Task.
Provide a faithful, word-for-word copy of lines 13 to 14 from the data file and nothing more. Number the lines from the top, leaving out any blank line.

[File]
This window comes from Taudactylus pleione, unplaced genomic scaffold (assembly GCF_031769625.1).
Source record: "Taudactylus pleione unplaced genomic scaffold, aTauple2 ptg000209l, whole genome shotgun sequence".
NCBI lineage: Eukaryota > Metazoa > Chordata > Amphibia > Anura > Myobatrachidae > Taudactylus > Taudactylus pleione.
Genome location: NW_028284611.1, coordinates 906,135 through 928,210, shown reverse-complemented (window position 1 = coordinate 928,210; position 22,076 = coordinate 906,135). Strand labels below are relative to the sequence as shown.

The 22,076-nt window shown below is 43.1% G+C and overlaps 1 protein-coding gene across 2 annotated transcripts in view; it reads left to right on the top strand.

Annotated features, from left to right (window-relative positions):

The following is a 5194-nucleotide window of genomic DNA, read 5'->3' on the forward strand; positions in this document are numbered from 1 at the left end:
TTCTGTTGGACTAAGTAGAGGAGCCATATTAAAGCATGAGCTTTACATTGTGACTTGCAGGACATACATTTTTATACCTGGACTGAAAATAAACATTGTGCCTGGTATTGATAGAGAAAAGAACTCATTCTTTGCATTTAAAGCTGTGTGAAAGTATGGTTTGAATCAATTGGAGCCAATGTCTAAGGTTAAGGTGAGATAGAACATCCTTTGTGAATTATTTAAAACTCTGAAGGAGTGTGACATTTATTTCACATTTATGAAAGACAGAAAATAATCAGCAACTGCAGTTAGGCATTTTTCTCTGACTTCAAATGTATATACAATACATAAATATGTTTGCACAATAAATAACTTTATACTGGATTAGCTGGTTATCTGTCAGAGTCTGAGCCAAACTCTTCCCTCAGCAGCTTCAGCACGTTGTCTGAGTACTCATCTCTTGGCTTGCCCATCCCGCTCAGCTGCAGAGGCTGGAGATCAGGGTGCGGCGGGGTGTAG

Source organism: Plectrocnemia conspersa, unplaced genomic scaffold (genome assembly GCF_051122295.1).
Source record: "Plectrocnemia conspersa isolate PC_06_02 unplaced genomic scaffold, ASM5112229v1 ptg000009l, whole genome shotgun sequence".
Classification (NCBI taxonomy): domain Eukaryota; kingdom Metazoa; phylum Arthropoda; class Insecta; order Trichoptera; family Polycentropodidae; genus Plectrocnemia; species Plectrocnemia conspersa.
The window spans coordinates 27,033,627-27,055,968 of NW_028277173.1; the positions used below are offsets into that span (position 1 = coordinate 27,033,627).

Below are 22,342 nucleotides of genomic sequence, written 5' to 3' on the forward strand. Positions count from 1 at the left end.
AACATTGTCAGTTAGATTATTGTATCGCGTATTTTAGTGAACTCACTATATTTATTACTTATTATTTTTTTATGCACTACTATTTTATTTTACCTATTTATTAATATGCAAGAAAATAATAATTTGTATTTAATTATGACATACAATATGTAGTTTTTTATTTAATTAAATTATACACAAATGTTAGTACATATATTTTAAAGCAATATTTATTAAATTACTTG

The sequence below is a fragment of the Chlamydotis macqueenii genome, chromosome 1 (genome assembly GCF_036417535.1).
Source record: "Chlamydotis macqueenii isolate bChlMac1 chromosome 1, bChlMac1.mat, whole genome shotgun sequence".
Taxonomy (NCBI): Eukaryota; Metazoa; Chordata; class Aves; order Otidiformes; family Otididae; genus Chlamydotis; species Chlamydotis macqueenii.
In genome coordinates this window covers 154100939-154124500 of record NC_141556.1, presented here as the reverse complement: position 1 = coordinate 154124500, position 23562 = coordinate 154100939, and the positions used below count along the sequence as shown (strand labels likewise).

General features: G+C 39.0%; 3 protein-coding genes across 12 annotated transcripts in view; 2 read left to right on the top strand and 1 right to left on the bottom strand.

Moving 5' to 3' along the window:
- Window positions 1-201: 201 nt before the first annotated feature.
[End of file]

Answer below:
Below are 22,342 nucleotides of genomic sequence, written 5' to 3' on the forward strand. Positions count from 1 at the left end.
AACATTGTCAGTTAGATTATTGTATCGCGTATTTTAGTGAACTCACTATATTTATTACTTATTATTTTTTTATGCACTACTATTTTATTTTACCTATTTATTAATATGCAAGAAAATAATAATTTGTATTTAATTATGACATACAATATGTAGTTTTTTATTTAATTAAATTATACACAAATGTTAGTACATATATTTTAAAGCAATATTTATTAAATTACTTG